The answer of the king to the patriarch.
A DAIE for answer herof being appointed at last by the king at London, manie
as well knights as of common sort, by the admonishments of the patriarch, as the
sermcns of Baldwin the archbishop were croised to the seruice of Christ. At the
last the patriarch receiued this answer of the king, that it was not good to leaue his
realme without defense and gouernement, & leaue open his lands beyond sea to the
rapacitie of the Frenchmen that hated him: but as concerning monie, he would
giue both that which he sent tlitler, to be reserued for him, and more also for the
defense of the holie land. To whome the patriarch answered by following this
aduise. "O king you cloo notling: and by this meanes you shall neither saue your
selfe, nor reserue Christes patrimonie. We come to séeke a prince, and not monie.
Euerie part of the world almost sendeth vs monie, but none sendeth vs a prince.
Therfore we desire a man that may want monie, and not monie that may want a
This was the sai eng of Themistocles.
man." But, when the patriarch could get no other answer of the king, he taketh
an other deuise: he desireth him to giue to their aid one of his sonnes, and if none
other, yet his yoongest sonne Iohn, that the bloud descending from the Aniowes
might in a new branch raise vp the kingdome.
Iohn himselfe, albeit he was readie to passe into Ireland giuen him by his father,
with a great armie, (prostrating himselfe at his fathers féet) desired (as they saie)
that he might be sent to Ierusalem, but he obteined it not. So the patriarch séeing
he could doo nothing, and draw no oile out of the hard stone, hée spake thus
against the king, in th'audience of manie, with a threatfull and propheticall spirit.
"O glorious king, thou hast reigned hitherto among the princes of the world with
incomparable glorie, and your princelie honour hath hitherto dailie increased to the
type of highnesse. But now doubtlesse is this triall being forsaken of God, whom
you forsake, and destitute of all heauenlie grace. From hensefoorth shall your
glorie be turned into sorrow, and your honor to reproch so long as you liue. I would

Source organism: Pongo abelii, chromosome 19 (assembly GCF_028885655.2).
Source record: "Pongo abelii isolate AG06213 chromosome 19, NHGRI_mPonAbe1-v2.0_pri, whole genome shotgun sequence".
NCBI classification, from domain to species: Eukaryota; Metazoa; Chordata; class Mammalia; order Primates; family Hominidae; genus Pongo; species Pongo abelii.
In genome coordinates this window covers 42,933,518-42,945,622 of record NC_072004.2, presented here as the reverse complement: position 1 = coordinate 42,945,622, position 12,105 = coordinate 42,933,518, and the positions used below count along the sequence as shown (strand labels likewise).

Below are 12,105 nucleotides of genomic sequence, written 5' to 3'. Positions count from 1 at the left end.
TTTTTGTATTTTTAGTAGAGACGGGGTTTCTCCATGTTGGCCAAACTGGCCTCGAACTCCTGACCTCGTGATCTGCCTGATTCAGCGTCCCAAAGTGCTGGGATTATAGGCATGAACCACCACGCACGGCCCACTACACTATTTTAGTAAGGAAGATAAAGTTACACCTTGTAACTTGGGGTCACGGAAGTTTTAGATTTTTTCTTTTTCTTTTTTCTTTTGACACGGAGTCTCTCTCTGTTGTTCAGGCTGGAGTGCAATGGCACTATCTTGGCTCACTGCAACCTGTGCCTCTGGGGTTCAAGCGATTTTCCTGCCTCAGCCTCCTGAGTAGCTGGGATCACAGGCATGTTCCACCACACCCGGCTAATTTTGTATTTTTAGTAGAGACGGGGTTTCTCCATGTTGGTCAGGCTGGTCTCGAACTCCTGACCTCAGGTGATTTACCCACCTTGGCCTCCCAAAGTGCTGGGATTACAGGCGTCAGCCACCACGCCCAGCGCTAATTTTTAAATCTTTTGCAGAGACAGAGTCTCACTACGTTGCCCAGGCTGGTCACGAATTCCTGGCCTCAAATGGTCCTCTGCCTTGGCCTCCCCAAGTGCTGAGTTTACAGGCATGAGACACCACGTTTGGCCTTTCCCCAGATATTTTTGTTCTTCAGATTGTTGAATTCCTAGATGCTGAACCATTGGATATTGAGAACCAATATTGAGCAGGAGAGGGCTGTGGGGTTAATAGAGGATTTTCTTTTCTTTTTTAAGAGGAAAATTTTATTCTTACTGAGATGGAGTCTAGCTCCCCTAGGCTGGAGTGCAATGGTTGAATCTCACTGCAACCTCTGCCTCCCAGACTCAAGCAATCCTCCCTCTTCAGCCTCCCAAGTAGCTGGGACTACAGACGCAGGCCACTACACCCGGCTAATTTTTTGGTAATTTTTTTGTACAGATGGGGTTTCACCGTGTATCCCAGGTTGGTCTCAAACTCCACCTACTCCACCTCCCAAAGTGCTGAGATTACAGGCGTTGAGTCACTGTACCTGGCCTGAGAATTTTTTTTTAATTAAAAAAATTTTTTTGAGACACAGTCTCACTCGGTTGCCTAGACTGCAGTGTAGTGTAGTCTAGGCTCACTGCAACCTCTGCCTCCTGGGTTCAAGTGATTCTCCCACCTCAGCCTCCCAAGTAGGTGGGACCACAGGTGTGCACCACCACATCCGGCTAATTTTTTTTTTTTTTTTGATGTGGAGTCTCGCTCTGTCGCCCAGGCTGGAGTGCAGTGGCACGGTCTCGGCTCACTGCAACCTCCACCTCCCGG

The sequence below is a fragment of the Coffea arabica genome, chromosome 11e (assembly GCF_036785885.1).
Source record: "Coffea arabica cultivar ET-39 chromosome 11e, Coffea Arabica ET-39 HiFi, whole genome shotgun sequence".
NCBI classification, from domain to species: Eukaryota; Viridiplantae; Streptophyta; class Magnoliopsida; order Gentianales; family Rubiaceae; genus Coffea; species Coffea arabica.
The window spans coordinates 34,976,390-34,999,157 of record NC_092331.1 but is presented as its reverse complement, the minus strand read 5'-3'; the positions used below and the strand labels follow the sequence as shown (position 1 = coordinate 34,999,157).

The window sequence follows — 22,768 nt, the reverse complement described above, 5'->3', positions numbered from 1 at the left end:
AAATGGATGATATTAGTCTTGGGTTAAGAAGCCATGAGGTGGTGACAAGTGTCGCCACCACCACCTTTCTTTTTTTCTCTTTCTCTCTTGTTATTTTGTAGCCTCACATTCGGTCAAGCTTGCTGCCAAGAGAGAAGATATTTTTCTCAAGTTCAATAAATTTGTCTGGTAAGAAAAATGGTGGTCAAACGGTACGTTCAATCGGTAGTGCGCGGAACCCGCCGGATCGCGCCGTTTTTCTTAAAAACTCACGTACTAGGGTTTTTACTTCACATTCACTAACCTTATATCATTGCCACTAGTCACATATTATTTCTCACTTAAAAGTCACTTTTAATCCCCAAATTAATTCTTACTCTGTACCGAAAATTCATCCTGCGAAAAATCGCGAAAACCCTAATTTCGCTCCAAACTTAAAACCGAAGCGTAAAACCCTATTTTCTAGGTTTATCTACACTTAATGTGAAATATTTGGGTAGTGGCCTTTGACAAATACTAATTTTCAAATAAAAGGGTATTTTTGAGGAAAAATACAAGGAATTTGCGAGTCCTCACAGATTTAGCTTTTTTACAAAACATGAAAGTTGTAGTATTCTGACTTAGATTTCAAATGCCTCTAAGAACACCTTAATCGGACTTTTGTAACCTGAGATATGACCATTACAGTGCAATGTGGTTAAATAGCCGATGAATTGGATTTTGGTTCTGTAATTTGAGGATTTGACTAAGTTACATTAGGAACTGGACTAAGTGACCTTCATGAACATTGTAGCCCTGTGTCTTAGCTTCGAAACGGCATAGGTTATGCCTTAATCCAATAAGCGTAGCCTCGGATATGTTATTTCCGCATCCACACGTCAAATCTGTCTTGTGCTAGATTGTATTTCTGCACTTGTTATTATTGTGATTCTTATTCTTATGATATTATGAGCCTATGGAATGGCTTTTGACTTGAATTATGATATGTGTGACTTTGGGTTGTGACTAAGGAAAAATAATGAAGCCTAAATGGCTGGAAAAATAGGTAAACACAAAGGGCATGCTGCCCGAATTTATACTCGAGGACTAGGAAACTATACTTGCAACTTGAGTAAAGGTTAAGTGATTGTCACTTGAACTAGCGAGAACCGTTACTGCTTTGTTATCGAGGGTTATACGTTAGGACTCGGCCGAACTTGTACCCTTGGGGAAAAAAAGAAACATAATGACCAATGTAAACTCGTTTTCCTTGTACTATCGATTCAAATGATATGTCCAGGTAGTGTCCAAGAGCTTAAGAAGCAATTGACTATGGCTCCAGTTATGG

to God the king had auoided this threat by penance, like the king of Niniuie, and
had caused this sentence to be altered !"
The holie man spake this thing thrise, first at London, then at Douer, and lastlie
at Chinon castell beyond the sea. And I would to God the patriarch lad béene a
man without that propheticall spirit, & had rather spoken a lesing, that we may for
more euidence touch such things brieflie as were before spoken by that true forespeaker,
which we saw shortlie to take effect. Whereas the king reigned thirtie
and fiue yeares, thirtie years were granted him for worldlie glorie, expectation of his
conuersion, & triall of his deuotion; but the last fiue years fell vpon him, as vpon
an vngratefull, reprobate, and abiect seruant, in reuengement, sorrow, & ignonlinie.
For in the two and thirtith yeare of his reigne, immediatlie after the comming of
the patriarch, his first enterprise of sending his sonne Iohn into Ireland, both the
labour and cost was frustrate and lost. The thrée and thirtith yeare, whereas he
neuer lost land before, he lost to king Philip (being but a child) almost all Aniou.
The foure and thirtith yéere he lost the castell Rader, and welnéere all Berie. The
fiue and thirtith yeare of his reigne, and the fourth yéere after the comming of the
patriarch, not onelie king Philip of France, but his son Richard of Poitiers rising
against him, he. lost the cities of Towres and Maine, with manie castels, and himselte
also; according to that in saint Gregorie: "Those that the Lord hath long forborne,
that they might be conuerted, if they doo not conuert, he condemneth them the